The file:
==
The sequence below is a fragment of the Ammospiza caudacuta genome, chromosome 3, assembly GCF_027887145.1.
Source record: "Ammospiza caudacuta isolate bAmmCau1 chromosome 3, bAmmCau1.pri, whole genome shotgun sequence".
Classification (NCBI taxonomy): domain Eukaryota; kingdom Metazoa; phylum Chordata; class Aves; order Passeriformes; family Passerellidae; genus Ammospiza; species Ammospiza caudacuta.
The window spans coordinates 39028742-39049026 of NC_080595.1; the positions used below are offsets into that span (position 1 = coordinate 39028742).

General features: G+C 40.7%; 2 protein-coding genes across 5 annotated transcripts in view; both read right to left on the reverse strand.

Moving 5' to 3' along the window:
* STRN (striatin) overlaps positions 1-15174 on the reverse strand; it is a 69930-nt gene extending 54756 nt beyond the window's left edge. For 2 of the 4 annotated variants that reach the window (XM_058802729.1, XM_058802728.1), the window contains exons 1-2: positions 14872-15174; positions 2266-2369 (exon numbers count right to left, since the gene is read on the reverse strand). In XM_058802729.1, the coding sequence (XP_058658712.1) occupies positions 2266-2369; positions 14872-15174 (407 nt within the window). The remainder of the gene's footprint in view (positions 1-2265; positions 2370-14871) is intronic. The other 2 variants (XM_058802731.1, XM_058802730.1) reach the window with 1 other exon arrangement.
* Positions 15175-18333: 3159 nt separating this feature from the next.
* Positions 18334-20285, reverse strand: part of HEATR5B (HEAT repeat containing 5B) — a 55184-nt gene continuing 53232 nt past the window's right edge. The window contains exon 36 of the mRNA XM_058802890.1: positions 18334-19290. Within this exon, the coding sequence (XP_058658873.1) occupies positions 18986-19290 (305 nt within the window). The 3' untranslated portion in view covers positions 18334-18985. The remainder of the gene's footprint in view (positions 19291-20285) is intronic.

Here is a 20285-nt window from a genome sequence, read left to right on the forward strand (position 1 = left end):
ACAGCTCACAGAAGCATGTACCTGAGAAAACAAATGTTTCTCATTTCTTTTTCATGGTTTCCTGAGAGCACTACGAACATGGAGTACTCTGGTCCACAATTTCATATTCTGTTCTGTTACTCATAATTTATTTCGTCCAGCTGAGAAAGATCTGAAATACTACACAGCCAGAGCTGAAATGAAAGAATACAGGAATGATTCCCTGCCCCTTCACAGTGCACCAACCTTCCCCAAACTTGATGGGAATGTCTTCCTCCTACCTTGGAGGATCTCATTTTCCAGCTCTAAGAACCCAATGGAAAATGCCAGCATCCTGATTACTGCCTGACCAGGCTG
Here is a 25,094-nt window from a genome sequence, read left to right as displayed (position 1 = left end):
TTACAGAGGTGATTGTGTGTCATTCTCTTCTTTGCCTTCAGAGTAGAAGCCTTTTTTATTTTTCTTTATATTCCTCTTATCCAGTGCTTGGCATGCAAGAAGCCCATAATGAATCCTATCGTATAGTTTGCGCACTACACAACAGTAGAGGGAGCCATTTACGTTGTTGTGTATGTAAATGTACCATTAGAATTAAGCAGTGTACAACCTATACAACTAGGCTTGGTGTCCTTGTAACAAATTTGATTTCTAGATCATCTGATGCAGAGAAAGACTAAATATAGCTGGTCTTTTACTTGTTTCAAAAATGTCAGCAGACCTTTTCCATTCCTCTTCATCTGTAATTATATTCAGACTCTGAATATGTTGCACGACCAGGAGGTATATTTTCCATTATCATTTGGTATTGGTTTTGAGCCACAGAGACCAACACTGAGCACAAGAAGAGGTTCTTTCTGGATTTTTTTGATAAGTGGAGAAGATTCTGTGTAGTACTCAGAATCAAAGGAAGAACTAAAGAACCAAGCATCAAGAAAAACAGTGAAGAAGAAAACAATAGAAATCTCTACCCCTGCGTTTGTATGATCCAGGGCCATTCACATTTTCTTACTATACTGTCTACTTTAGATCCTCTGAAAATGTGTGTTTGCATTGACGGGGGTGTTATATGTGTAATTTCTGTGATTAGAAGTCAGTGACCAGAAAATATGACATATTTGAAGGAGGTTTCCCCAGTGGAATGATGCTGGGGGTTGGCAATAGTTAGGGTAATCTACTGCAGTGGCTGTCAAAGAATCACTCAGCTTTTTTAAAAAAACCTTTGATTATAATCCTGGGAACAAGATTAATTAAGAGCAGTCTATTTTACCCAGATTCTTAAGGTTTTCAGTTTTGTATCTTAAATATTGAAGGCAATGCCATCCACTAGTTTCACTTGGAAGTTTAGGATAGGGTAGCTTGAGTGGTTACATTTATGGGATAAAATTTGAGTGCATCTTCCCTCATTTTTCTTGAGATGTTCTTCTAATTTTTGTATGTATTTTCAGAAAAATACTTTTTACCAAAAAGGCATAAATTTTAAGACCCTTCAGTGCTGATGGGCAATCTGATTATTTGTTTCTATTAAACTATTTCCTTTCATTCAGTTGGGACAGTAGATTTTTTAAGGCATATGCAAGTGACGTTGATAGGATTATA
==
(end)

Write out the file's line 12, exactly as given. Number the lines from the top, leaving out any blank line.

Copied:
Here is a 25,094-nt window from a genome sequence, read left to right as displayed (position 1 = left end):